So what really have we done since then?
by Steve Gail
"Past Performance is no guarantee of future Results." - But History will give you a better feeling and understanding as to the number of scenarios that might possibly occur.
How many times have we as investors heard the phrase, "Past performance in no way guarantees future results", or some variation of that retort. I know it echoes in my ear everytime I look at an investment that has performed well for only a brief period of time. Investors take heed! I don't think anyone will disagree that as DRIP investors, we should not fall into that age-old trap of looking at one-year performances. However, sometimes we tend not to take a look back to see just how successful or unsuccessful our own long-term game plan is performing. The world today just has too many occurring short term events that can distract the average DRIP investor from his own agenda - LONG TERM INVESTING UTILIZING DIVIDENDS and DOLLAR COST AVERAGING WITH AUTOMATIC REINVESTMENT. I thought it might be interesting to examine some "old school" past performances and see just where we might have been today, had we played the DRIP game a few years ago. There will probably be some varying performances from the numbers that you will see here, however they will vary only as much as an individual would make changes in addition or in subtraction of a regularly scheduled investment in a DRIP Program. Initially, I thought it might be interesting to examine performances of the major indexes.
1. Dow Jones Industrial Averages
2. Dow Jones Transportation Averages
3. Dow Jones Utility Averages
4. Standard and Poors 100 Averages
5. Standard and Poors 500 Averages
Of course there are many more indexes that we could compare, but these are the most common that most of you are familiar with.
Additionally, we will then examine several benchmarks over time, and then compare them with the performances of our Indexes in both the Total Return area as well as dividend return from the prior 3,5 and in some cases 10 years. Let's examine the chart below and make some interesting observations.
EXHIBIT A: [ source morningstar]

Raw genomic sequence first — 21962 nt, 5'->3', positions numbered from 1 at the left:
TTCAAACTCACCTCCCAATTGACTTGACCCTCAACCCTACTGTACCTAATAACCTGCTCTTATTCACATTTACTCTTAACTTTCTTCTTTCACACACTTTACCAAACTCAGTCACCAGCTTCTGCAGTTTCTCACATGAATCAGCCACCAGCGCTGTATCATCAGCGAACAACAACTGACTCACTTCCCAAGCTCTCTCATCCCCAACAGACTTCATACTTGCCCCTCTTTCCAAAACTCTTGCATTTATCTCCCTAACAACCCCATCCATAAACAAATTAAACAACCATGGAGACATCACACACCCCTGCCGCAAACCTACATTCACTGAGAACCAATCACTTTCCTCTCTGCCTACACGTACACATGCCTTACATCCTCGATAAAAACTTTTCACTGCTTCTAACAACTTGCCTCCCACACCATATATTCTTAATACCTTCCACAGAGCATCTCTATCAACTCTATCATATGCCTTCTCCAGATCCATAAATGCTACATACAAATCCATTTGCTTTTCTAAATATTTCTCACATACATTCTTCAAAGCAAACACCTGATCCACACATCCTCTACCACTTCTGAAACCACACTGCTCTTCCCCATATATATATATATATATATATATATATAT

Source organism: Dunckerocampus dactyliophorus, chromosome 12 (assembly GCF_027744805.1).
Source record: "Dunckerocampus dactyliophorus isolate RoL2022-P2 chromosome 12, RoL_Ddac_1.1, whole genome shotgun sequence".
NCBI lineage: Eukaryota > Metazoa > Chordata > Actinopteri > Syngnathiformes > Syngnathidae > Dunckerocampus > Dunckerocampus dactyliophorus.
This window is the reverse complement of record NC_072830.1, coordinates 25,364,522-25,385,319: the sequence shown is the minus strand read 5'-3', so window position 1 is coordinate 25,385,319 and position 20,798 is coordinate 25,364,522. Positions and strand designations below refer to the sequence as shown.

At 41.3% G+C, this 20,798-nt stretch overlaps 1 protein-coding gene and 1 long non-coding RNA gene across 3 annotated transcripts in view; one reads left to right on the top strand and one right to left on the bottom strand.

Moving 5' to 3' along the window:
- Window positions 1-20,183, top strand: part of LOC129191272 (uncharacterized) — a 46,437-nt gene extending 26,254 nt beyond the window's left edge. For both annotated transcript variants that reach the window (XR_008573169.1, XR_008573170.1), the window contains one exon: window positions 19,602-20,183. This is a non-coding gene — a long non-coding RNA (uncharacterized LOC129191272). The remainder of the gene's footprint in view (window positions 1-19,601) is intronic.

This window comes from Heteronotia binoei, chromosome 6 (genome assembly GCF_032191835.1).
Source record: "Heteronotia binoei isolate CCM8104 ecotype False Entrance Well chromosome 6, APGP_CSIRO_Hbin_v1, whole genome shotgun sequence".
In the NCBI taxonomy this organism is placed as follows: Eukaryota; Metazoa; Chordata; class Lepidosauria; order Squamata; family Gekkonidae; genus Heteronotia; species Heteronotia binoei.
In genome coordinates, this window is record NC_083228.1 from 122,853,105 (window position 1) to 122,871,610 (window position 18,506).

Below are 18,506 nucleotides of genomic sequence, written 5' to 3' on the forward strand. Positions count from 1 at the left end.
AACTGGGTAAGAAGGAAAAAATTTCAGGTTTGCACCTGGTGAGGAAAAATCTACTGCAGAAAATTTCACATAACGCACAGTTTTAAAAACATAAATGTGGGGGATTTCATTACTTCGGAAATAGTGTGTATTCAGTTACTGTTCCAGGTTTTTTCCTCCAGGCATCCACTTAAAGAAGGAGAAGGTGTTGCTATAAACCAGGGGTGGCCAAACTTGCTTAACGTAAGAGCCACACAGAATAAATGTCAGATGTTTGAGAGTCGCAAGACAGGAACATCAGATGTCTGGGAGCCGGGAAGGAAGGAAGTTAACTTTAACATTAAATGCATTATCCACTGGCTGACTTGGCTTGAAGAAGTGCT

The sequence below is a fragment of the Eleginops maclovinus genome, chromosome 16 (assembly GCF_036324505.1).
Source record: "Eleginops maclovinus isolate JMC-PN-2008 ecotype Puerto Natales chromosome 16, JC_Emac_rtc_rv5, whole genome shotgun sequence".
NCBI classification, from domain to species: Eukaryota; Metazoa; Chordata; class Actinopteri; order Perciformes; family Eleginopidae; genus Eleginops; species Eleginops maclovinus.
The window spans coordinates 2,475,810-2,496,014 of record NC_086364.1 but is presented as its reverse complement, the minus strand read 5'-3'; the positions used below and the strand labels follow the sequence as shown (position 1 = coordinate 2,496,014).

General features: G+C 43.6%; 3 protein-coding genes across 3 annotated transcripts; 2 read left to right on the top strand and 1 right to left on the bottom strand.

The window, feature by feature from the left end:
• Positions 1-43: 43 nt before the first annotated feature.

The first interesting case in point. Let's look at the total return for all five of the Indexes. As you can see, for the last 1 year, 3 year and 5 year returns all the indexes have been negative, except the Dow Industrials and the S&P 100, who were able to slip by with some barely positive numbers. However, if you compare the ten year performance for all the *Indexes (no ten year numbers for S&P 100), you will find that all four (4) of the Indexes that have 10 year numbers show a positive return. Just from this little bit of information, we can see if one had a short term investment horizon and would have started just about any DRIP Program with a Company in any of the averages, they would have picked up a lot of shares, but they would have definitely been down from their total investment outlay.
But if you were to look at the Dividend returns over the last 5 years you would see more impressively how the Dow Industrials, The Standard and Poors 100 and The Standard and Poors 500 have all approached Dividend percentage returns over nine percent (9%), with only the Dow Transportation and Utilities lagging behind.
In hindsight, one can look just at the little bit of information provided to day and see that time horizon performance can often be misleading. Th DRIP investor has to step back and take a longer view of where he is trying to go and try to avoid being sidetracked by short-term performance returns, when your real goal is longevity.
As I mentioned in a prior article, this may not be the best of times, but we have seen worse. Try and remember that through the last 5 years of returns this country has seen 9-11, the NASDAQ bubble burst, higher unemployment numbers, corporate fiasco's and fraud; yet most of the major indexes (which members all have DRIP plans), still seem to have weathered the storm over the last 10 years. It is only when one gets caught up in the short-term horizon game, that one lets his original investment game plan be challenged and then usually by those who have no game plan at all. In Part two of this article we will examine the performances of our Indexes to some Benchmarks to see if our investment into DRIP programs have kept up with the inflation and savings rate and even the consumer Price Index over time.
So until next we meet,